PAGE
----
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Rescuers Back Off Injured Whales
Scientists this morning called off a plan to use sounds of killer whales to coax two lost humpback whales out of a northern California river and back to the Pacific Ocean.
The whales are hurt, and marine biologists don't want to add even more stress.
They played different underwater sounds last night, and found that a noisy mix of unnatural sounds caused the pair to back away. They didn't respond earlier in the day to recordings of banging metal pipes, or a small fleet of boats trying to herd them downstream.
Rescuers are planning to back off over the Memorial Day weekend if the whales have not moved downriver. The U.S. Coast Guard crews will keep a 500-yard buffer zone around the whales to keep boats away.
This morning, a News10 crew said the whales were swimming in the Sacramento River near the entrance to the deep water channel. They both have injuries that scientists say were likely caused by boats.
Trevor Spradlin with the National Oceanic & Atmospheric Administration Fisheries Service said experts tried three types of sounds. One group of sounds was that of killer whales attacking a gray whale calf. The killer whale was a natural predator of the humpbacks. A second set was a humpback feeding in Monterey Bay. The third group of sounds were man-made tones not heard in nature.
By 6 p.m. Wednesday the Coast Guard and NOAA research boats embarked on this phase of the rescue effort and continued until dark.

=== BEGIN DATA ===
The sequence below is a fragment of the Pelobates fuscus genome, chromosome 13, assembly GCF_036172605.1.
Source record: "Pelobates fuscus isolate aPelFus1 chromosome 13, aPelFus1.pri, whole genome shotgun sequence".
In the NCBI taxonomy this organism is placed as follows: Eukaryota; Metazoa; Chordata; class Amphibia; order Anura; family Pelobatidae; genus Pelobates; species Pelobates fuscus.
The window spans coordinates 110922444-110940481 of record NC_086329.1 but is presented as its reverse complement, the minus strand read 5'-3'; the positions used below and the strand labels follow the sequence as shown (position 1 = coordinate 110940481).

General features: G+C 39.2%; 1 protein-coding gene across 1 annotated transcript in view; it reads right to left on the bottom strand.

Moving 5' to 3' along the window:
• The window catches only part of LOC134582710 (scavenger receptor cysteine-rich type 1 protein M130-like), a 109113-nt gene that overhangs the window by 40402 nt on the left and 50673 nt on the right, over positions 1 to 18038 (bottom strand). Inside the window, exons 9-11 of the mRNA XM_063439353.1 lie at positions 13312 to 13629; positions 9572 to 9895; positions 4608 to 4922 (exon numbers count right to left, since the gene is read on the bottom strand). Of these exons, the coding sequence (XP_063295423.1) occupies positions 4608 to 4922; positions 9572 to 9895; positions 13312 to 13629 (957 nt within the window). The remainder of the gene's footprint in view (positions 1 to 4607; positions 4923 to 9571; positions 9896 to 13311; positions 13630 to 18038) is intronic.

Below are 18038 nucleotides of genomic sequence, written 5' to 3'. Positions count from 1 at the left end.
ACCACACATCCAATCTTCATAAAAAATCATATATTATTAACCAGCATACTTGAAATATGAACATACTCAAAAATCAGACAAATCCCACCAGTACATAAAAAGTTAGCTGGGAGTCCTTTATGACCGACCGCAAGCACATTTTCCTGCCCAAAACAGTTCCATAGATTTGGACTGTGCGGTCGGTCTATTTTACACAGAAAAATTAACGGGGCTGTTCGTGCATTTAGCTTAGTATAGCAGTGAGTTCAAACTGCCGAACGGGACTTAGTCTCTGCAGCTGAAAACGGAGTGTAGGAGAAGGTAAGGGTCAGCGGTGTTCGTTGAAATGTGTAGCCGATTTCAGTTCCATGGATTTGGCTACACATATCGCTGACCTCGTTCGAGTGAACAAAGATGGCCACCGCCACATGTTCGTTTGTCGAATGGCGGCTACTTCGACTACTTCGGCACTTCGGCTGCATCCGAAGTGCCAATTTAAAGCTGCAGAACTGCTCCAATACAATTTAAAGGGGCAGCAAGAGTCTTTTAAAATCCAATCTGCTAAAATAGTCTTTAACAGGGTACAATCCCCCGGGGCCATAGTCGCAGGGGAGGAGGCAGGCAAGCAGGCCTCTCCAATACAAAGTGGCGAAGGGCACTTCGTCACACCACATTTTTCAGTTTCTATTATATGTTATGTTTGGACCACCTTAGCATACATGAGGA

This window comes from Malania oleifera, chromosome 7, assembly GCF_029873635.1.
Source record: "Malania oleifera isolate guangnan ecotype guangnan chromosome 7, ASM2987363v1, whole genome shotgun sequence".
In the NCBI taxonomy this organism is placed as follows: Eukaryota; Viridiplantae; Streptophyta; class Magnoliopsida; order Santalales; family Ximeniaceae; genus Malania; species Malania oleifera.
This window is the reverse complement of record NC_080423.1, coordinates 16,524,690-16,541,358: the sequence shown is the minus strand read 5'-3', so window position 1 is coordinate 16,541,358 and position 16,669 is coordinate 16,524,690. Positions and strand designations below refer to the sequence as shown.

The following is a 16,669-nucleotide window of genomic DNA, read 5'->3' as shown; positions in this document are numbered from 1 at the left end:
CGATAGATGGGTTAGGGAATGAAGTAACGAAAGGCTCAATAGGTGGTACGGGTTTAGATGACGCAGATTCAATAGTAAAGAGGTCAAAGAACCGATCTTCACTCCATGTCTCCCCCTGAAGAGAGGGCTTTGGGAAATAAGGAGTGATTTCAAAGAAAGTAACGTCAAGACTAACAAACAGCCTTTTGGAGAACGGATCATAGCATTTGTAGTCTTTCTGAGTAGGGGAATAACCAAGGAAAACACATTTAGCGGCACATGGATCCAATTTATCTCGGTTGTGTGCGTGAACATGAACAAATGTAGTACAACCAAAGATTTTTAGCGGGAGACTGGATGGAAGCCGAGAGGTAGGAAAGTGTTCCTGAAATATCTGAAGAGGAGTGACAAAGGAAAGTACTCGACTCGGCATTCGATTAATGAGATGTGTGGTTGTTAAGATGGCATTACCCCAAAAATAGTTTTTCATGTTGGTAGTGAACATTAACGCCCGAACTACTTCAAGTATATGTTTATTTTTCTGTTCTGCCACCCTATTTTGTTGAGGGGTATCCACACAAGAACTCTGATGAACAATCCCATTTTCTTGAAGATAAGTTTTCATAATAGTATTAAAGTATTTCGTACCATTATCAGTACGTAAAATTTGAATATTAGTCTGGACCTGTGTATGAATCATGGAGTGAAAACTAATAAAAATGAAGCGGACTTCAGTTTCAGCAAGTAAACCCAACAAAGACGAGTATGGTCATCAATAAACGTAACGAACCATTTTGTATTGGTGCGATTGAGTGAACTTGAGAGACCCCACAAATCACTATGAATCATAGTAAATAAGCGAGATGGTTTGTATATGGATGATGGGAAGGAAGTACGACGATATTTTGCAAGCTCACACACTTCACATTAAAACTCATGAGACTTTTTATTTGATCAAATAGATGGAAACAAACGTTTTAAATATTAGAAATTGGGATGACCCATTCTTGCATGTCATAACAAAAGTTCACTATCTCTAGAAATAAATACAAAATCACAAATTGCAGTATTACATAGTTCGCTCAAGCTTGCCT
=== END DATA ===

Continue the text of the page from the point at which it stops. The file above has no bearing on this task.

At noon Wednesday rescuers ceased what had been referred to as Plan B, the banging of metal pipes in the water in an attempt to repel the mother whale and calf from backtracking upstream. The whales did swim downstream Wednesday morning to about one-half mile north of the Rio Vista bridge but then turned back.
The Coast Guard wants to remind recreational boaters they will continue to enforce a 500-yard safety zone around the whales the upcoming Memorial Day holiday weekend.
Wednesday morning both whales were very active, slapping their tails on the surface of the water.
The whales first demonstrated the behavior Tuesday, which is concerning scientists. They say the change may indicate the whales are distressed. They noticed Tuesday that their injuries have worsened.
Veterinarians believe the freshwater is affecting the whales' skin and their ability to heal cuts they suffered, most likely from a boat propeller, according to Dr. Frances Gulland with the Marine Mammal Center.
"In particular, the wounds are not healing as we had hoped," Spradlin said.
The humpbacks' skin has also changed from smooth and shiny to irregular and pitted, veterinarians say.
Anyone with questions or suggestions on how to rescue the whales can email NOAA.